Three common cloud strategies break down assumptions


Cloud Universal: According to Gartner, spending on public cloud services is projected to reach $ 396 billion in 2021 and increase by 21.7% to $ 482 billion in 2022. And by 2026, Gartner predicts that public cloud spending will exceed 45% of all enterprise IT spending, down from 17% in 2021.

But how fully do companies fully understand the potential benefits এবং and potential limitations of the cloud, as they rush to migrate? In an evolving, complex landscape, the current offerings of major cloud players do not allow for the important combination of flexibility and control that today’s companies expect. At the same time, as companies move towards digital transformation, the number of enterprise applications they use in each segment is increasing.

This means that companies need to rethink and re-evaluate general cloud strategy estimates as well as some of their investment decisions. For example, enterprises increasingly don’t want to be locked out using a company’s software, and are more likely to use open source software. A growing number of cloud software services with open source expertise are offering competitive alternatives to portfolios owned by public cloud infrastructure companies.

As a result, the size of cloud services – and the issues that organizations need to consider – is changing. Here, we address general assumptions about cloud strategy and what companies should consider in order to fully utilize the benefits of the cloud.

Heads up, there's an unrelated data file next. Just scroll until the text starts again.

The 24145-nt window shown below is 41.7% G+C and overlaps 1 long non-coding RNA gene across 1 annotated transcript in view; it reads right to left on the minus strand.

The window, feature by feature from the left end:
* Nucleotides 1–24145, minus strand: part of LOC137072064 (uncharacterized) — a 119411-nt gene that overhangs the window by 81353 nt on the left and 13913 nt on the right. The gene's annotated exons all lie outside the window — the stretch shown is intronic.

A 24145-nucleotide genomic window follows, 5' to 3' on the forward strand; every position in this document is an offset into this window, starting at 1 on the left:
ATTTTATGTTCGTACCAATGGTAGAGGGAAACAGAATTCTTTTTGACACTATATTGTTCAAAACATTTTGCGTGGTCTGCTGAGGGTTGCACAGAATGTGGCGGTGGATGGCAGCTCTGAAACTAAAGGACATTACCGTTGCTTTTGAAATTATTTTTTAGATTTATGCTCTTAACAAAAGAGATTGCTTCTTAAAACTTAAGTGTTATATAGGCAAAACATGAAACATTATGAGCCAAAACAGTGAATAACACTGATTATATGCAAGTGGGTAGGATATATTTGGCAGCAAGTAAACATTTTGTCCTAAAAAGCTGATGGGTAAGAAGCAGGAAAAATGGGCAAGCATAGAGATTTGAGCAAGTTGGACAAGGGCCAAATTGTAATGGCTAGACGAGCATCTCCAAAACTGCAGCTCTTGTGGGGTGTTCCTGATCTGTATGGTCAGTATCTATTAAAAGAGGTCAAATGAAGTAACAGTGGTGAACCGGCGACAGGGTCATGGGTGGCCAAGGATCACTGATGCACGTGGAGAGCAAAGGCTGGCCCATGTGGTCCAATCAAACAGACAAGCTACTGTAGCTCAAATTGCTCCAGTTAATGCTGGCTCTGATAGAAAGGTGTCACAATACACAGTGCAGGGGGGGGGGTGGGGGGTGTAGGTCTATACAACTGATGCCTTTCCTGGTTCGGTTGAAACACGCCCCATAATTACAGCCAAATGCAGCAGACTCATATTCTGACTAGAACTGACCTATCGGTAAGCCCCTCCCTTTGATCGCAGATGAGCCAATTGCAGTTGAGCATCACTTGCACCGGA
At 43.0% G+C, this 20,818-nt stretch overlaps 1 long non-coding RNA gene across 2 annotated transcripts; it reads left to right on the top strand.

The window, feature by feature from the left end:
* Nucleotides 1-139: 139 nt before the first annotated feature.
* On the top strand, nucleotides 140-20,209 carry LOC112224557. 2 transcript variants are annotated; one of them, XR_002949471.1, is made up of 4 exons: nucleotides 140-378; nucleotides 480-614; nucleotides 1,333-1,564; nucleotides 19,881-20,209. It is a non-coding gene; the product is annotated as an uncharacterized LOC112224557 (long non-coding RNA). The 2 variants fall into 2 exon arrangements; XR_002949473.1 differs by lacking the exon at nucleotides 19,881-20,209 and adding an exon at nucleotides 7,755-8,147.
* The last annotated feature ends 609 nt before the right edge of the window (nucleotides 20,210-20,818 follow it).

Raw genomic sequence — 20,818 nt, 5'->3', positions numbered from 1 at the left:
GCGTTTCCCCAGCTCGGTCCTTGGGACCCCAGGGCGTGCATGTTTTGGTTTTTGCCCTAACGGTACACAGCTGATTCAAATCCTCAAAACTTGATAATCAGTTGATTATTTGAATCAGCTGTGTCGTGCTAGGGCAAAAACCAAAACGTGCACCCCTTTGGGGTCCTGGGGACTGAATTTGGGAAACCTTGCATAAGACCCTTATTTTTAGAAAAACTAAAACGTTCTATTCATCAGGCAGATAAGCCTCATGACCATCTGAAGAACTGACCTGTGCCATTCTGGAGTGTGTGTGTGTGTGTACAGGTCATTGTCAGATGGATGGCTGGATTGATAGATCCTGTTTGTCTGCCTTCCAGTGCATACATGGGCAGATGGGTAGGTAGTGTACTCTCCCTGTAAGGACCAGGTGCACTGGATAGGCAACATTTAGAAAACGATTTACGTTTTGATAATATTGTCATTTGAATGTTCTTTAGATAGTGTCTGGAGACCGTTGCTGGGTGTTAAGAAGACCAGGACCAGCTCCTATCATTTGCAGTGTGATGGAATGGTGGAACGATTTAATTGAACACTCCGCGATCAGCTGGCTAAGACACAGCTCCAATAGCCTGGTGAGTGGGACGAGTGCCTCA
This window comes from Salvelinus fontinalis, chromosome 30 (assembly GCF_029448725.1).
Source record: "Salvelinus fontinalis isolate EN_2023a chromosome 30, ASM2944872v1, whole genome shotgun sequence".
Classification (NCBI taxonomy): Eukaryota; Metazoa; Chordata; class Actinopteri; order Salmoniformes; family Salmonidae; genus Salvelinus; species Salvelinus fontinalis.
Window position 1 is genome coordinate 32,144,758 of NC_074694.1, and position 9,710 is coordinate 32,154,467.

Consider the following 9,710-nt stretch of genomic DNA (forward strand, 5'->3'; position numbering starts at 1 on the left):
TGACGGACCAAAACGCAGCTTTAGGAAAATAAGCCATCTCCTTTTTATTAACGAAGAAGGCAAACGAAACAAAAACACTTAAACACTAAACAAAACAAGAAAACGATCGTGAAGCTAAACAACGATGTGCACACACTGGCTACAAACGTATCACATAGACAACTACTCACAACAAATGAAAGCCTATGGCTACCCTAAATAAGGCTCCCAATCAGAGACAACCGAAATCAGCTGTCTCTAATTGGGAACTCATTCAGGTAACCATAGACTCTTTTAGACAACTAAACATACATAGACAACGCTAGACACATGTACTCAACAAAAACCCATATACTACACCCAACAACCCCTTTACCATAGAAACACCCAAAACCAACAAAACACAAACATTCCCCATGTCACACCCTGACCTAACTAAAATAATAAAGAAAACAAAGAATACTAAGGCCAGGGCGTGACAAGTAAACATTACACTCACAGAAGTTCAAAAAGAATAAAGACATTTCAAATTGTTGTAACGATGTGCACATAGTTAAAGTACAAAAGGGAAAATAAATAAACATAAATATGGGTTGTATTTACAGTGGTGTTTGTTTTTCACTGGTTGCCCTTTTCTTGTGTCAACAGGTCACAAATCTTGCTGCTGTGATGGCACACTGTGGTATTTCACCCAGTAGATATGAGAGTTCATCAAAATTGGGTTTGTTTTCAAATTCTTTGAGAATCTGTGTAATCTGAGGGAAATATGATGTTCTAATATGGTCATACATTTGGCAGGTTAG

Myth: Cloud transfers will reduce costs and increase security

The two biggest arguments for moving to the cloud are the opportunity to reduce overall IT costs and take advantage of better security controls. However, although there is the potential for cost savings, in many cases, companies are paying extra for the benefits and costs may increase. For example, out-of-the-box cloud services are usually more expensive than self-hosted, on-premises infrastructure if they are managed like legacy IT infrastructure. In the cloud, companies pay for flexibility for quick provisioning, depreciation and scaling, and have the opportunity to use that flexibility to reduce costs.

This has led to cloud relocation: In 2019, IDC predicts that up to 50% of public cloud workloads will be returned to on-premises infrastructure or private cloud to gain the best option for certain workloads.

In terms of security, the cloud may have more sophisticated controls that are easier to implement than on-premises infrastructure. However, the decentralized nature of the public cloud could open up a more complex security stance – over which the organization may not have sufficient control. A recent IDC survey found that almost every company has experienced some form of cloud data breach. This means that enterprises need to consider and evaluate the goals of their IT security environment in each case of the cloud stack.

Guess: Best for a business that sticks with a cloud provider

While this may be convenient, many enterprise-level companies find that the standard box model of a major cloud provider does not meet its flexibility requirements. Sophisticated IT companies can find opportunities to optimize both cost and time-to-market by flexibly shifting workloads between cloud providers and between the cloud and on-premises.